Bill joined the Department of Biology as a professor in 1981 after graduate studies at University of Toronto and postdoctoral research at the National Water Research Institute. He quickly became a key member of the aquatic biology group and proceeded to conduct research that brought him international renown. Bill sustained a long and fruitful line of enquiry into the crucially important phosphorus cycle in lakes and rivers and also made landmark contributions to our understanding of water quality problems and food web dynamics. He contributed importantly to improving our inadequate knowledge of African lakes, at the cost of many weary air miles and at least two internal parasite infections. The quality and importance of his work was reflected in the award of an NSERC Tier I Research Chair, the Frank Rigler Award for major achievement from the Canadian Society for Limnology, a Lifetime Achievement Award from the International Association for Great Lakes Research, and the Chandler-Misener Award for best paper in the Journal of Great Lakes Research, among other distinctions.
A sharp mind and encyclopedic knowledge of his discipline were combined in Bill with a generosity of spirit and a wonderful sense of humour. This made him a great supervisor of graduate students and other early stage professionals. Many graduates of his lab proceeded to do influential work of their own as professors and research scientists, including in Africa, the Middle East and China. Bill’s willingness to help with research and education projects in challenging locales (Ethiopia, Malawi, Iraq) was characteristic of his generous but also adventurous nature.
Bill gave unselfish service in university administration, notably as Chair of Biology (1996–2001), Associate Dean of Science for Graduate studies (2002–2004), and Associate Dean of Science for Research (2005–2008) before retiring in 2013. He then came out of retirement in 2014 to become Chair for the Department of Earth and Environmental Sciences until 2016. He also served generously outside the University, with years of volunteer service to the Natural Sciences and Engineering Research Council of Canada, the International Joint Commission and the International Association for Great Lakes Research. He was active in research and graduate education until his final months, long after retirement, helping to advise graduate students and to guide research at government agencies, including both federal and provincial environment ministries. Even while chairing the Department of Biology and holding a Canada Research Chair, Bill found time to lead field courses to Canada’s East Coast — despite that (strangely) no teaching credits were given for field course instruction in the department. He just thought it was important.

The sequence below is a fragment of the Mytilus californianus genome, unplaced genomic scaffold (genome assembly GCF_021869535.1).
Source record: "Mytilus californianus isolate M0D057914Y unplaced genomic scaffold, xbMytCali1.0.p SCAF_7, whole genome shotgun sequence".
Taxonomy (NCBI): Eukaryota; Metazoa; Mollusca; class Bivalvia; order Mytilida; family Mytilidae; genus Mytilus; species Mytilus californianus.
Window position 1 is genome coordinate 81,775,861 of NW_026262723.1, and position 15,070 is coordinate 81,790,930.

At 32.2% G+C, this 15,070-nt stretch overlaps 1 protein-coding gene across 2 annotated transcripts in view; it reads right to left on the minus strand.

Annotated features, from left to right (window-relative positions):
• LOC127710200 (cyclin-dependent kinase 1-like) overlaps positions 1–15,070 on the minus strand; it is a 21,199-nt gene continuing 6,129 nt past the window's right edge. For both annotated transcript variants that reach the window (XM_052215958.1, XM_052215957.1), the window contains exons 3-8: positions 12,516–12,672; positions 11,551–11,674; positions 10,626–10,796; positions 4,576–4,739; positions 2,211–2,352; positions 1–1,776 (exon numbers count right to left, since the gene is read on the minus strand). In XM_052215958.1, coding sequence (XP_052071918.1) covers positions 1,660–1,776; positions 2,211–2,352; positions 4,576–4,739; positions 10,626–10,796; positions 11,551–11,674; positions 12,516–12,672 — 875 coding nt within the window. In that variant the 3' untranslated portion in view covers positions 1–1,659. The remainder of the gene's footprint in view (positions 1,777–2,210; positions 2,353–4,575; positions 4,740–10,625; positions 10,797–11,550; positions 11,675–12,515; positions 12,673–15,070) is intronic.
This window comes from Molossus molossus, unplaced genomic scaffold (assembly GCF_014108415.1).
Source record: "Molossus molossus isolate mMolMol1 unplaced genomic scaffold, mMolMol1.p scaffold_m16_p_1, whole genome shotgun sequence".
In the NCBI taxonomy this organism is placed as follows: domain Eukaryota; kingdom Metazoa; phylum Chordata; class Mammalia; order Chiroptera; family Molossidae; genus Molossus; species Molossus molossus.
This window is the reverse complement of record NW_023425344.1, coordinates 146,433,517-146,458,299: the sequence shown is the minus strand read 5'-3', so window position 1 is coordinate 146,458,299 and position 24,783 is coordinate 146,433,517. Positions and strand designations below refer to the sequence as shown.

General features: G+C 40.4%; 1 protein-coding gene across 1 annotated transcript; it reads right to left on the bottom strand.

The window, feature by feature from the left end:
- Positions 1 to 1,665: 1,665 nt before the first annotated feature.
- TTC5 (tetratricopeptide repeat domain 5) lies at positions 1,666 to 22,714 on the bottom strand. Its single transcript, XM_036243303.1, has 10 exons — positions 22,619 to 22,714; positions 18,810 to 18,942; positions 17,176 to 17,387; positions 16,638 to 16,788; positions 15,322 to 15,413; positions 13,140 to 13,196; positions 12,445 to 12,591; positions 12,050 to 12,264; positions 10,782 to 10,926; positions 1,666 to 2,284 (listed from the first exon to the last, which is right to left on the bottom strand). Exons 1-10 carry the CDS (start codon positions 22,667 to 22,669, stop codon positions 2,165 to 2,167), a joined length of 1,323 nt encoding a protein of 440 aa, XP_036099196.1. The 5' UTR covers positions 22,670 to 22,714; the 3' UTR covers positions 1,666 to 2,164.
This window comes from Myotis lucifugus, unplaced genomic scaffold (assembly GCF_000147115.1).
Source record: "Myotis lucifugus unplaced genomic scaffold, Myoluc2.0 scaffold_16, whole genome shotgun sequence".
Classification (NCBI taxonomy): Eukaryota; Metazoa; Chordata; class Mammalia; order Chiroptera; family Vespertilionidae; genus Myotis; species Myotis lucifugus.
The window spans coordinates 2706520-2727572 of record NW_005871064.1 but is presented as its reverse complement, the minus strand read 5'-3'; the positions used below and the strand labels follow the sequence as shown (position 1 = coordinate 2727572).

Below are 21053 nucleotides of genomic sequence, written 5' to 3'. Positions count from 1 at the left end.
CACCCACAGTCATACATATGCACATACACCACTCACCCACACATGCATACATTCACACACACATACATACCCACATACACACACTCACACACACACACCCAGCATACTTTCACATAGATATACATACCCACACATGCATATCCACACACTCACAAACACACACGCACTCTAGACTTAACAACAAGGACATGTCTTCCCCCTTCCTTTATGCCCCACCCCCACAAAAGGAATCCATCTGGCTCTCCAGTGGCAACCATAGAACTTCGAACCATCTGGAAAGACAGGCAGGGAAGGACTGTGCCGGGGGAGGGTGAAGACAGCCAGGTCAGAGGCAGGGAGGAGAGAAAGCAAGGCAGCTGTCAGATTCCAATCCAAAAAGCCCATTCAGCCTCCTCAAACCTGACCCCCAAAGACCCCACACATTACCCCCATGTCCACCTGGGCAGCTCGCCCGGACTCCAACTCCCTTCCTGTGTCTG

All who knew him appreciated how Bill combined such intellectual firepower with so much kindness and humour, making him such a grand companion in work and recreation. His enjoyment of the natural environment was evidenced in his love of fly fishing, bird watching, and trail walking- often with friends, dogs, children and grandchildren tagging along. Bill leaves a lovely family of wife Carol, children David, Christine and Kenny, together with in-laws and grandchildren as explained in the obituary the family prepared for him. He will be greatly missed but has left a wonderful legacy.